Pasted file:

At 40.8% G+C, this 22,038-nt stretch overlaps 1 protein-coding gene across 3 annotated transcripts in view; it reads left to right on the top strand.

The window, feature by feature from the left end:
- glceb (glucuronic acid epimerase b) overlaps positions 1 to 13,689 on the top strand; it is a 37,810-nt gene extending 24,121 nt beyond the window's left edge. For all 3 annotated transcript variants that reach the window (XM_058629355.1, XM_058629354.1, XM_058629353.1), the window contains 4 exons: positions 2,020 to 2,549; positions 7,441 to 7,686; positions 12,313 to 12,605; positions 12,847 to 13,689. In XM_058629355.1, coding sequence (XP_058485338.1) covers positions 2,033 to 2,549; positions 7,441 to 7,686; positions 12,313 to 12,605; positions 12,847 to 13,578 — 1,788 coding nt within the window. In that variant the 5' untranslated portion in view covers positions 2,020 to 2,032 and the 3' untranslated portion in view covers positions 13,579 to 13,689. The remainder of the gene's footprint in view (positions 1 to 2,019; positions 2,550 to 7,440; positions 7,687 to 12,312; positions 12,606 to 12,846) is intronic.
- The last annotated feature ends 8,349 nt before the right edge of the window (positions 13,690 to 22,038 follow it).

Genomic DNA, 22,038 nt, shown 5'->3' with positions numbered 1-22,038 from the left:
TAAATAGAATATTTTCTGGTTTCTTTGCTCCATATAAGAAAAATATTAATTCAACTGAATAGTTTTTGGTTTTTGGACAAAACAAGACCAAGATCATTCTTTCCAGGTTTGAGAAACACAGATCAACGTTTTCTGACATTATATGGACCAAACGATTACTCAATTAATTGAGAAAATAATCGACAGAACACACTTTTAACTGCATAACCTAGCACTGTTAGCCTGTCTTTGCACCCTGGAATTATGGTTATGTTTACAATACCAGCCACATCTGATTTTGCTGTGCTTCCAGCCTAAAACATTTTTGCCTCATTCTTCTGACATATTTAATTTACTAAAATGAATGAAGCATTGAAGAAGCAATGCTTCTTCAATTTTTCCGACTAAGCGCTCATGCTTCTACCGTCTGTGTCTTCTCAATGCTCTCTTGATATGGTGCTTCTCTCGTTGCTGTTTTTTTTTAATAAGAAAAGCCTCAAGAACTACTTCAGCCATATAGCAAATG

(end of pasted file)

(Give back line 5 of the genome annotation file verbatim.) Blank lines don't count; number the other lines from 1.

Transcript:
Genomic DNA, 22,038 nt, shown 5'->3' with positions numbered 1-22,038 from the left: